NY-22 Minute: One Cup of Coffee with Claudia By Luke Perry
Yesterday I attended a scheduled session of “Coffee with Claudia” in the New Hartford district office. This piece will share the main topics discussed and compare recent comments by Ms. Tenney to past ones.
My time was scheduled for 10:40am. I went in around 11:30am. Two groups of five were combined in the interest of time. Some constituents were frustrated by the wait. The staff worked hard to be considerate and accommodating. I observed Ms. Tenney and constituents deeply invested in dialogue, which understandably created a fluid process.
Two constituents had time to express their views at length. The first was going to discuss healthcare, but believing that had been throughly covered, urged Ms. Tenney to support a House bill identical to the one passed in the Senate that extends sanctions toward Russia and requires Congressional approval for President Trump to lift existing sanctions. Ms. Tenney stated her agreement with the constituent.
The second asked Ms. Tenney about immigration, particularly in regard to Iran, which led to a larger conversation on the topic. Ms. Tenney said she was “not against anyone coming to the U.S.” and inquired why the question referenced Iran in particular. The individual responded that they are one of the countries in “the travel ban.”
Ms. Tenney expressed concern about soundbites of misinformation and encouraged people to read her newsletter. Ms. Tenney said she criticized the administration when the executive order was initially released, “opposed the travel ban but not vetting,” and endeavored to help fix it.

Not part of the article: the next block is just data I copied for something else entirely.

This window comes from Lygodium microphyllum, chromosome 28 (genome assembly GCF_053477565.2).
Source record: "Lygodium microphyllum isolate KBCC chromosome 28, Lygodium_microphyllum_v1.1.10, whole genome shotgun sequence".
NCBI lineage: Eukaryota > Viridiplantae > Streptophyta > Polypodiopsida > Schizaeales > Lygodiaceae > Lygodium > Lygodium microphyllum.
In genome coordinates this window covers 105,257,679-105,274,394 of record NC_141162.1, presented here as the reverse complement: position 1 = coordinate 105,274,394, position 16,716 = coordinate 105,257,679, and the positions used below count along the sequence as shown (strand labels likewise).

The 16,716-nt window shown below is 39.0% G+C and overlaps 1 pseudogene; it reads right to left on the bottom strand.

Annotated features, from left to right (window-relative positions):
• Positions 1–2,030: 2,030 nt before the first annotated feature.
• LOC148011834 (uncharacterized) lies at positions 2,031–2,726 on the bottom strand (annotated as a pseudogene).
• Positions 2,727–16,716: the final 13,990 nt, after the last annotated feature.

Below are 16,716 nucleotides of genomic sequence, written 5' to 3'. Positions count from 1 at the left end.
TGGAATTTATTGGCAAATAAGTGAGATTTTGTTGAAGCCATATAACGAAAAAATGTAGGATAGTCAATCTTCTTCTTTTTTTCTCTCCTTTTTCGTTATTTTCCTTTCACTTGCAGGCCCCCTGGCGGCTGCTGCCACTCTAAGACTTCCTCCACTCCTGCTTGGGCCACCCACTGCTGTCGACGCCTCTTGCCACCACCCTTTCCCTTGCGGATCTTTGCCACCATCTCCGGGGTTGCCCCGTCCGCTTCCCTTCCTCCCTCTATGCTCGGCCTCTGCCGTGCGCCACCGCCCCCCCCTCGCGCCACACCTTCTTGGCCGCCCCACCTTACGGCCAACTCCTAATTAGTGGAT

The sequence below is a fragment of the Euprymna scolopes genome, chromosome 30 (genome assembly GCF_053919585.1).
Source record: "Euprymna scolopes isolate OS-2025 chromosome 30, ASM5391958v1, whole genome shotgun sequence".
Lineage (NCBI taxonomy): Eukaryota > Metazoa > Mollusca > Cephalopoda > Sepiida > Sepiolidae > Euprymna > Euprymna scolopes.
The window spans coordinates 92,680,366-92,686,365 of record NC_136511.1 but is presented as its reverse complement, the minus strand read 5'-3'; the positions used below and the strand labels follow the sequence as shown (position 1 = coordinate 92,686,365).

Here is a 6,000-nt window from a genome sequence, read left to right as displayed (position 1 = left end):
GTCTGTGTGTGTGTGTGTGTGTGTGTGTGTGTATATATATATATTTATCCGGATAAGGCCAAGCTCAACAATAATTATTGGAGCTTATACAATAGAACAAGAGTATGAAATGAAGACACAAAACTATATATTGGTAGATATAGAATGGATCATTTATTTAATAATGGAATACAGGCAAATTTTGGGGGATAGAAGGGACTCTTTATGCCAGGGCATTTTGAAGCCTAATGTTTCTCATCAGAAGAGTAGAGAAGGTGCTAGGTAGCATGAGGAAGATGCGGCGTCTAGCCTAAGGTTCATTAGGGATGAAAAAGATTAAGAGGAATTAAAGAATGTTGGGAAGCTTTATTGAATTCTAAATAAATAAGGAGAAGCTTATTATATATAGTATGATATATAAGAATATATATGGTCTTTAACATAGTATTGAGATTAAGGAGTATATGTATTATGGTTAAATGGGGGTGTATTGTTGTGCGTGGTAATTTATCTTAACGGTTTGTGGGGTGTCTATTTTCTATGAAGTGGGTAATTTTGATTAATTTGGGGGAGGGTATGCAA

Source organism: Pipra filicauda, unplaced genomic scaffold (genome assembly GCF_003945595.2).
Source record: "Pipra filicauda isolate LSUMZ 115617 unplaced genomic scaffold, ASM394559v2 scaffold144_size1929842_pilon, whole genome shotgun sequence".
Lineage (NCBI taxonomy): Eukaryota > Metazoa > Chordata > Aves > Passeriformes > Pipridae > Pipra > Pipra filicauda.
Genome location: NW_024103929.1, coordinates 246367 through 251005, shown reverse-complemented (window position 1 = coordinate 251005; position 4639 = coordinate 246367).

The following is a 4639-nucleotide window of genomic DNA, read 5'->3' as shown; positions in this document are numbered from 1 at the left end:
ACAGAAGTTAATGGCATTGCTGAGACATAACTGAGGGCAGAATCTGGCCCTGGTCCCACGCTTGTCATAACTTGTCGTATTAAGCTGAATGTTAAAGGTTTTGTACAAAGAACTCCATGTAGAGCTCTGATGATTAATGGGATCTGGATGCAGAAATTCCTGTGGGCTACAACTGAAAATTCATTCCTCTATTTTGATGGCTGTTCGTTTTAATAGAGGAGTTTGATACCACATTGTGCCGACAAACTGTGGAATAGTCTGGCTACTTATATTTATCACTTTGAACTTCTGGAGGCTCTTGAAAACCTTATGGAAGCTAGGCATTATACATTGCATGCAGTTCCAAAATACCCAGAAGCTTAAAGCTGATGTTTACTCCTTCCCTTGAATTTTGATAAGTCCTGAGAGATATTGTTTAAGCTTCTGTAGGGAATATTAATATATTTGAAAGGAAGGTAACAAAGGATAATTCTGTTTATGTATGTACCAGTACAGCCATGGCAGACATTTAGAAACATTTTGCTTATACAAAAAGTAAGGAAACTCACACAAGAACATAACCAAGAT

Ms. Tenney did release a formal statement regarding President Trump’s executive order on January 30, 2017. The statement expressed “sympathy” for the “trauma” refugees experience and reaffirmed Ms. Tenney's commitment “to the mission of the refugee community throughout the 22nd district.” The statement included no criticism of the president or indication that changes were needed.
Mark Weiner of Syracuse.com reported on January 30, 2017 that Ms. Tenney supported the ban in contrast to other upstate House Republicans. "I don't think the hysteria right now is justified," Tenney stated, noting exceptions were put in place to keep families together, so “when you read into it, you realize there's a little more flexibility."
This was reiterated in The Washington Post a day later, who quoted Ms. Tenney's formal statement: "While President Trump's recent Executive Order places a temporarily hold on elements of our nation's refugee and visa programs, it in no way undermines our country's humanitarian commitments."
During our session, Ms. Tenney explained how she has met with the Secretary of Homeland Security regarding immigration. She also met with refugees abroad who expressed concern about ISIS posing as refugees to enter the country. There are “very few people of that ilk,” Tenney said, but everyone’s security must be considered.
A constituent emphasized the notion that the U.S. is a country built on immigration. “Of course we support immigrants,” Ms. Tenney concluded, “people are concerned about people coming here and committing crimes.” Ms. Tenney shared that she has sought to have First Lady Melania Trump, a native of Yugoslavia, visit the district.
My next piece will share insights on other topics that were raised as time ran out, including healthcare and education.
Luke Perry (@PolSciLukePerry) is Chair and Professor of Government at Utica College.
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